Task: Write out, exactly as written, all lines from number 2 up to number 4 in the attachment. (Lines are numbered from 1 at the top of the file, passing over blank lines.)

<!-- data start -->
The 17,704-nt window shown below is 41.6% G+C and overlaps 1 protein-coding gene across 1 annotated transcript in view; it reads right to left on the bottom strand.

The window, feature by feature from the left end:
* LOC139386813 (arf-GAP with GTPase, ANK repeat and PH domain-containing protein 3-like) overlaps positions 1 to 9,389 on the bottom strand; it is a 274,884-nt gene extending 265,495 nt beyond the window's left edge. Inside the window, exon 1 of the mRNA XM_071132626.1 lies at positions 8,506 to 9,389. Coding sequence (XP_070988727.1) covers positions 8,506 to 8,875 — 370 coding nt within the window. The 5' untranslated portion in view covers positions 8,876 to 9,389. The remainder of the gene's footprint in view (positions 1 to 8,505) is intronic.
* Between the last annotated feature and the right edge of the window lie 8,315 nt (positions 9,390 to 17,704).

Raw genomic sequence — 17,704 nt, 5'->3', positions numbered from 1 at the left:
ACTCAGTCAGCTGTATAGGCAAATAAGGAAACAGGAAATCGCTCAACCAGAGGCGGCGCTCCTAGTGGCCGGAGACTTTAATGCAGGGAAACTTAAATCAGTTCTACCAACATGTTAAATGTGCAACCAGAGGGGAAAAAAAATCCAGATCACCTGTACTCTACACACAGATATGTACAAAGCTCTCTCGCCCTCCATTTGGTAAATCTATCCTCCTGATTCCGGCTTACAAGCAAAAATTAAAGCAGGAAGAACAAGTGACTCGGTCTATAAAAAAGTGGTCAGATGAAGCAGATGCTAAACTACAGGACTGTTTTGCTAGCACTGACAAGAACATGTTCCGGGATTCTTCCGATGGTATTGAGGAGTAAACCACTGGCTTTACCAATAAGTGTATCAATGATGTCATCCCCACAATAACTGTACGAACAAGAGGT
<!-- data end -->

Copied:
The window, feature by feature from the left end:
* LOC139386813 (arf-GAP with GTPase, ANK repeat and PH domain-containing protein 3-like) overlaps positions 1 to 9,389 on the bottom strand; it is a 274,884-nt gene extending 265,495 nt beyond the window's left edge. Inside the window, exon 1 of the mRNA XM_071132626.1 lies at positions 8,506 to 9,389. Coding sequence (XP_070988727.1) covers positions 8,506 to 8,875 — 370 coding nt within the window. The 5' untranslated portion in view covers positions 8,876 to 9,389. The remainder of the gene's footprint in view (positions 1 to 8,505) is intronic.
* Between the last annotated feature and the right edge of the window lie 8,315 nt (positions 9,390 to 17,704).